Cats & Dogs Improve Quality of Life for Mesothelioma Patients

cute cat in the box

End-of-year holidays are always a time of reflection for me.

I lost my dad to mesothelioma 23 years ago on Nov. 4, 1993. I have progressed from letting sadness consume me on the anniversary of his death to spending the day fully functional.

Although I take pleasure in recounting touching memories of him with my family, it’s always a bit of a struggle. This year was different. As tears rolled down my cheeks and spilled onto my pillow, sadness consumed me, and suddenly, I felt it.

A soft, furry mass crept onto my chest, and I heard a familiar purr. White Kitty — yes, that’s the name my kids gave our cat — made his presence known.

Didn’t he know I was having a moment? I moved him off the bed, but he hopped back on my chest, demanding I pet him. I caved and petted White Kitty until sleep found me.

Pets have the amazing ability to divert our attention from sadness and make us feel better about our moment of pain.

Strong Bond Between Pebbles and My Dad

As a kid, we never had any pets until my family visited relatives who were selling puppies. My mom fell in love with a little mixed-breed Chihuahua.

We named her Pebbles. Dad was not impressed with the little dog. He said animals did not belong in the house, and that he did not like her — or so it seemed.

But one day I came home from school and found Dad snuggling and napping with Pebbles on the couch. At the time, he wouldn’t admit he loved her. But when his health worsened, he depended on their relationship. Pebbles made him feel better.

The doctors wanted Dad to have a hospital bed at home, but he refused. Instead, he got a new recliner and slept in the living room. Pebbles slept in the chair with him every night. Wherever he was, she was not far behind.

When he had doctor appointments or chemotherapy treatments, Pebbles waited faithfully for him in the recliner. She stayed in that recliner months after Dad died.

Benefits of Animal-Assisted Therapy

It’s not uncommon now to incorporate companion animals in cancer treatment. But in the 1990s, my family had no idea Pebbles could positively impact Dad’s health.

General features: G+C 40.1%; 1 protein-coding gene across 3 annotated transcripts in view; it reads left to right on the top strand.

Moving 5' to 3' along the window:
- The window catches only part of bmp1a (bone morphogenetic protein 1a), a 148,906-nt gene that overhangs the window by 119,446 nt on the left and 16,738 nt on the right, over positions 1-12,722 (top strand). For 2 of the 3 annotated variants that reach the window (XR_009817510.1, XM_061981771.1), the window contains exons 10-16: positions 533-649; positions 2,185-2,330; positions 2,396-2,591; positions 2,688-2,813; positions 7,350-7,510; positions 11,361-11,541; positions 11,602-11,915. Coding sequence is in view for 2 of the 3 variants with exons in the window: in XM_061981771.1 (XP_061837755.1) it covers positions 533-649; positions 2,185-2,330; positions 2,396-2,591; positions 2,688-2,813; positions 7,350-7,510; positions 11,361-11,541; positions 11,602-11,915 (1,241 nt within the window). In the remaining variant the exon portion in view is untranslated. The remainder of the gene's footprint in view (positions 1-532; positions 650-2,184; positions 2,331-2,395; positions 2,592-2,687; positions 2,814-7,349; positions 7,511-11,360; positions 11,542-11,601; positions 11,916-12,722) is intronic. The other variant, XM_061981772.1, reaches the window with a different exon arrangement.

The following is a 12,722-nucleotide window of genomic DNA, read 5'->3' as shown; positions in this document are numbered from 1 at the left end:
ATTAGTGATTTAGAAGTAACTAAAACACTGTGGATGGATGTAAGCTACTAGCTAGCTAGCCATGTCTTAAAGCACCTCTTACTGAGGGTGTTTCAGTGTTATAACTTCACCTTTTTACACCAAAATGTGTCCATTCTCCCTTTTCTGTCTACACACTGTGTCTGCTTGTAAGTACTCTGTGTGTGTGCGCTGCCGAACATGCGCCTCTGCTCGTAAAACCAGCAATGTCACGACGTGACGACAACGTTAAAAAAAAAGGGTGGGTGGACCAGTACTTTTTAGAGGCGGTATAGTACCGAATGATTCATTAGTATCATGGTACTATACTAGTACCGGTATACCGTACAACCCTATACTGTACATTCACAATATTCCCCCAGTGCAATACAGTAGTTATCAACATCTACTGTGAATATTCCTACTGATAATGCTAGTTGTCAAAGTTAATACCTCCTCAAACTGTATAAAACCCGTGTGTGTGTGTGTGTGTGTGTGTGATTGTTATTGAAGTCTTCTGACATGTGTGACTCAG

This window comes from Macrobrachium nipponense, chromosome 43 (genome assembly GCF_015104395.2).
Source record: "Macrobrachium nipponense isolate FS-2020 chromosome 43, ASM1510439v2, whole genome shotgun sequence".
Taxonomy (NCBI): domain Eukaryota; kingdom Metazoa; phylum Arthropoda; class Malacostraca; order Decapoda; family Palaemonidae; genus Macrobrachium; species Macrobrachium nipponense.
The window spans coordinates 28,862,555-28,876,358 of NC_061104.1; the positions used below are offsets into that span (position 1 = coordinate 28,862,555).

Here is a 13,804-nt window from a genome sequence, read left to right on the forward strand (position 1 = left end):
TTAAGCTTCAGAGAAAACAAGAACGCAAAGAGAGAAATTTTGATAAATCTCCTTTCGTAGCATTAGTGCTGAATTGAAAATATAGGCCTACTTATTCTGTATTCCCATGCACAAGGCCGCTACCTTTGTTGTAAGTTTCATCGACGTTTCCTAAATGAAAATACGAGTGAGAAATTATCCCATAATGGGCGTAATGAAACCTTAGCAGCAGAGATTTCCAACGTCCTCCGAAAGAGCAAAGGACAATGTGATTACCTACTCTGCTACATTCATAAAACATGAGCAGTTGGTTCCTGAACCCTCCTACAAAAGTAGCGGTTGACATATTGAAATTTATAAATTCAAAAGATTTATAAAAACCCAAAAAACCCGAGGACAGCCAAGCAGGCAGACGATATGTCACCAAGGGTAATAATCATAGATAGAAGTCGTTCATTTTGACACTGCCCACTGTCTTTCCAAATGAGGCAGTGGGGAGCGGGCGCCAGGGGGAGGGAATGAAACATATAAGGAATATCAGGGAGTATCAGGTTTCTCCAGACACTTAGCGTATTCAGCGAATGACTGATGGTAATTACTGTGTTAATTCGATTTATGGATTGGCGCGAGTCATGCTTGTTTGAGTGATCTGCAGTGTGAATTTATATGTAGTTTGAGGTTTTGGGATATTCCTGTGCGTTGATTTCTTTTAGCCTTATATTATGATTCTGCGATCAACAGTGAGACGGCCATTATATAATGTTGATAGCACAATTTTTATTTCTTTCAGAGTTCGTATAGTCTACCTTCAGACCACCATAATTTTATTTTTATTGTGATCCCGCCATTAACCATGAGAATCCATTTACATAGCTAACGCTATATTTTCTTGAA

Researchers from Continuum Cancer Centers of New York, The Beth Israel Medical Center, and Maimonides Medical Center in Brooklyn investigated the effects of incorporating animal visits on the following aspects of chemotherapy and radiation treatment:

  • Motivation for chemotherapy and radiation appointments
  • Ability to tolerate waiting times
  • Perception of pain
  • Experience with nausea

Mesothelioma patients who undergo chemotherapy and radiation treatments commonly experience pain and nausea. Patients may also experience psychological symptoms associated with their treatment such as irritability and sadness.

Despite the cancer symptoms associated with their treatment, patients who visited with animals during their cancer treatments reported increases in their overall emotional well-being.

The study also showed animal contact can help:

  • Reduce blood pressure
  • Calm anxiety
  • Alleviate treatment-associated depression
  • Change a patient’s perception of pain

Could You Benefit from a Companion Animal?

Not everyone enjoys being around animals, but for those of us who do love them, animals can have a positive influence on emotional well-being.

I know White Kitty made a difference. Dad grimaced during his chemotherapy treatment, but he seemed to forget the pain when he petted his faithful furry friend.

Many cancer treatment facilities offer animal-assisted therapy as part of a comprehensive approach to treatment. For example, Cancer Treatment Centers of America offers animal-assisted therapy at all of their hospitals.

If you think animal-assisted therapy might benefit you or your loved one, mention it at your next oncology appointment. If your specific provider doesn’t offer animal services, they might refer you to someone who specializes in this type of therapy.

For those of you with pets at home, snuggle your furry loved one a little closer. Paying closer attention to your pet might get your mind off your health and other worries.

Your pet would appreciate the extra attention, too.

  1. Cancer Treatment Centers of America. (n.d.). Animal-Assisted Therapy, Pet Therapy. Retrieved from http://www.cancercenter.com/treatments/animal-assisted-therapy/
  2. Fleishman, S. B. et al. (2015, January). Beneficial effects of animal-assisted visits on quality of life during multimodal radiation-chemotherapy regimens. Retrieved from http://www.jcso-ejournal.com/jcso/january_2015?pg=30#pg30

Melanie is currently pursuing a Master's degree at the University of the Cumberlands. She has a Bachelor of Science in psychology from the University of Phoenix. Her father was diagnosed with mesothelioma in 1992. She is dedicated to writing about her unique experience with the rare disease.

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